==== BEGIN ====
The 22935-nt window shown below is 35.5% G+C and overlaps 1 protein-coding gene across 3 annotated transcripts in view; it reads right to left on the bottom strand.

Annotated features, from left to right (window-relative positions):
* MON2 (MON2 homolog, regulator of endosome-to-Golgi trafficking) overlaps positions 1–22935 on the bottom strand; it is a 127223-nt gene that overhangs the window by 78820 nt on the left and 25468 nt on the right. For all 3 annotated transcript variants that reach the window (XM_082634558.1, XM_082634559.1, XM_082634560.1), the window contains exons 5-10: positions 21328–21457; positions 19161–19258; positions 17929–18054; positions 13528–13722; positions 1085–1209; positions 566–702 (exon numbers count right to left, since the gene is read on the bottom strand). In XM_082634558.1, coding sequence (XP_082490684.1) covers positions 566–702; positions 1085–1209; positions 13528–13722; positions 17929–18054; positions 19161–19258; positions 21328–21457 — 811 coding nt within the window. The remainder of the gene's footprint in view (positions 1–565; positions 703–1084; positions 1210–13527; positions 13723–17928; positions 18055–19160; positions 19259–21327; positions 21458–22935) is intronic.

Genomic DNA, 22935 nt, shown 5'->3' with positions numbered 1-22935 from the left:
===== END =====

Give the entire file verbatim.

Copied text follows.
The 22935-nt window shown below is 35.5% G+C and overlaps 1 protein-coding gene across 3 annotated transcripts in view; it reads right to left on the bottom strand.

Annotated features, from left to right (window-relative positions):
* MON2 (MON2 homolog, regulator of endosome-to-Golgi trafficking) overlaps positions 1–22935 on the bottom strand; it is a 127223-nt gene that overhangs the window by 78820 nt on the left and 25468 nt on the right. For all 3 annotated transcript variants that reach the window (XM_082634558.1, XM_082634559.1, XM_082634560.1), the window contains exons 5-10: positions 21328–21457; positions 19161–19258; positions 17929–18054; positions 13528–13722; positions 1085–1209; positions 566–702 (exon numbers count right to left, since the gene is read on the bottom strand). In XM_082634558.1, coding sequence (XP_082490684.1) covers positions 566–702; positions 1085–1209; positions 13528–13722; positions 17929–18054; positions 19161–19258; positions 21328–21457 — 811 coding nt within the window. The remainder of the gene's footprint in view (positions 1–565; positions 703–1084; positions 1210–13527; positions 13723–17928; positions 18055–19160; positions 19259–21327; positions 21458–22935) is intronic.

Genomic DNA, 22935 nt, shown 5'->3' with positions numbered 1-22935 from the left: